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Metro: Last Light

Down In The Tube Station At Midnight.

Dark blue icons of video game controllers on a light blue background
Image credit: Eurogamer

If it's true that art imitates life, we're glad that we don't live in Ukraine. Home to 4A Games, their debut title, Metro 2033, was an unremittingly bleak affair. Based on a novel by young Russian author, Dmitry Glukhovsky, it was set in a post-apocalyptic Moscow where a handful of survivors took refuge in the city's hermetically sealed underground system, a world noticeably bereft of primary colours, and largely short on laughs. Referencing its geographical origins is more than mere flippancy, however, as the Ukraine-based American producer of sequel Metro Last Light confirms.

"There's no way this game is made anywhere other than there," says executive producer Dean Sharpe, his haunted features at odds with his Robbie Savage perm. "Because Ukraine is a depressing fricking place. Ukraine is just as depressing as hell, especially in the winter. I now have a fake sun light I sit with for an hour every day just so I don't shoot myself."

It's a fascinating insight into the cultural aspect of videogame development, and one that is all the more jarring given that Metro Last Light receives its UK unveiling barely an hour after a run-through of the new Saints Row game, an absurdly cartoony affair developed in the US. They're quite literally a world apart.

I want nothing this society’s got, I’m going underground.

If you didn't catch last year's alleged 'cult hit,' there's a hefty PC demo of Metro 2033 knocking about that should give you a pretty good idea of what to expect from both the original and this sequel, which carries on from where the last game left off. Glukhovsky did bash out a follow-up to his best-selling novel, logically enough called Metro 2034 (also the game's original working title) but it was deemed a more esoteric art-house affair not suitable for a videogame plot. As such, story duties have fallen to the lead designer, with the blessing of his mate Dmitry.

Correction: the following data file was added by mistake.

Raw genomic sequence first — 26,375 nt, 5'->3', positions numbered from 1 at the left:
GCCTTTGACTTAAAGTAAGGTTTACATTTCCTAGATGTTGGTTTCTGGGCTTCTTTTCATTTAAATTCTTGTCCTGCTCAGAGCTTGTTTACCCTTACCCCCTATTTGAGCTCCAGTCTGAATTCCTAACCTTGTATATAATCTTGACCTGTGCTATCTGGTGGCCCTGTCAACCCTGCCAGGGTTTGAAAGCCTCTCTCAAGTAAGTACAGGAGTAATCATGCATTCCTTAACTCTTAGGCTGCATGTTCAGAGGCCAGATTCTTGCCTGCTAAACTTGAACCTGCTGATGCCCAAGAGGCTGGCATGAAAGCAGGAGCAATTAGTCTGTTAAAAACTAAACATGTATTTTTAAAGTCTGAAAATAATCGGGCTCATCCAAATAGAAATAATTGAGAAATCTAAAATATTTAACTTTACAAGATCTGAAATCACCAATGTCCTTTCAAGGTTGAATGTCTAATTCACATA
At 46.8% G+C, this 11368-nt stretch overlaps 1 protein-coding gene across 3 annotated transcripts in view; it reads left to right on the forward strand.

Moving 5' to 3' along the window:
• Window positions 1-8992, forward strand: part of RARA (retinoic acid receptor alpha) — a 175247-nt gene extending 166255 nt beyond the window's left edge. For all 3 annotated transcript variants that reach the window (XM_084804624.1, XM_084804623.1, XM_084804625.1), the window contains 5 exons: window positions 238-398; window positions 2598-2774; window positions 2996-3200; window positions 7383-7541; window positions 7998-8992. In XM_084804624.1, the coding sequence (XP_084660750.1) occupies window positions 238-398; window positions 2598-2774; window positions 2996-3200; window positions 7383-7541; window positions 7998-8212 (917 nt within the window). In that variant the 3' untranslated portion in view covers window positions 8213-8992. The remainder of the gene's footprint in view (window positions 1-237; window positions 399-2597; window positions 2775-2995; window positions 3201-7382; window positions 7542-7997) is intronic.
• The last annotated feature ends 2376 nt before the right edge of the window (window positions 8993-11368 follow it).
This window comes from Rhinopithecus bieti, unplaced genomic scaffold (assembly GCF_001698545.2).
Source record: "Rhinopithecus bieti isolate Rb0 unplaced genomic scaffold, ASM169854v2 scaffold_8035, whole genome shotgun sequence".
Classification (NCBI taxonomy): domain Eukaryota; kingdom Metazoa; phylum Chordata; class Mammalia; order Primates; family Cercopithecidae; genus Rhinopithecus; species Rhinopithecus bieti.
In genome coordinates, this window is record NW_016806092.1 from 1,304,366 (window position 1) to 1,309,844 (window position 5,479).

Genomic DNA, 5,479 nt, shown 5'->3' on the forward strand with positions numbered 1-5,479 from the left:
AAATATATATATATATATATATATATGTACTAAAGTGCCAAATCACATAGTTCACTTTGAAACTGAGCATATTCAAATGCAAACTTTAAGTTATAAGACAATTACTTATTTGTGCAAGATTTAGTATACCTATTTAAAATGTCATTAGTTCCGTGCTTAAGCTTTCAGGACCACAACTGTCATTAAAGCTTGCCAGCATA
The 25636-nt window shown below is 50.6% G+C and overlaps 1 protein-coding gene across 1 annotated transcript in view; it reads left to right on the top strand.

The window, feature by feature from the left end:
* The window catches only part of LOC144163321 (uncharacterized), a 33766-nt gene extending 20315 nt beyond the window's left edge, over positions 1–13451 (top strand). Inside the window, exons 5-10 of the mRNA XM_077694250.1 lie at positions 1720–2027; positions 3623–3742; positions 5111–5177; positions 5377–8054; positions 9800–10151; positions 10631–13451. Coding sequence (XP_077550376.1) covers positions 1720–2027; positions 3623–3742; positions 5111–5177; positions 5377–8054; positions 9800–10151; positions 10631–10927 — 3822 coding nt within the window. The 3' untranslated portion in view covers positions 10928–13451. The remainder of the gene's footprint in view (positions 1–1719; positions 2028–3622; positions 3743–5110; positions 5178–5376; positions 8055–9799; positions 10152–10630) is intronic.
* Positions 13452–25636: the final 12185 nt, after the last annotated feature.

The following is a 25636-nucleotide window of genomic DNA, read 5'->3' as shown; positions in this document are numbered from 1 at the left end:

The story is that people are still stuck under the ground, shitting in a bucket and waiting to die, the entire course of their brief pointless existence barely taking them more than 500 yards from where they were born. War still rages between disparate political factions based at various tube stations, and there are still a lot of things that go bump in the night, namely mutants, or as Ukrainians perversely like to call them, anomalies. However, if we are to believe the gravel-throated narrator of the E3 demo we were privy to, there may be a glimmer of hope in the toxic wasteland of the upstairs world. The air is not yet pure enough to breath – fitting those clumsy helmets is still a necessity – but the ice has begun to melt and there are rumours of a glimpse of the sun and even a hint of blue sky. It's no Sonic Adventures, but it's something to cling to.

Is the Jubilee Line running yet?

With the game being shown on PC, it is again a graphical tour de force. Metro 2033 was considered the benchmark for whether you needed a new graphics card, and that would again appear to be the case here, with the lead character's familiar lighter producing an eerily realistic flame. Darkness naturally plays a key role, and he is seen unscrewing a light bulb before slitting an enemy's throat. Given that the demo has to survive the maelstrom of E3, the stealth sections are largely overlooked though, and it's comprised of a pick 'n' mix of pre-alpha action sequences from various parts of the game, interspersed with lengthy cut scenes, spooky noises and a lot of shouting in Russian.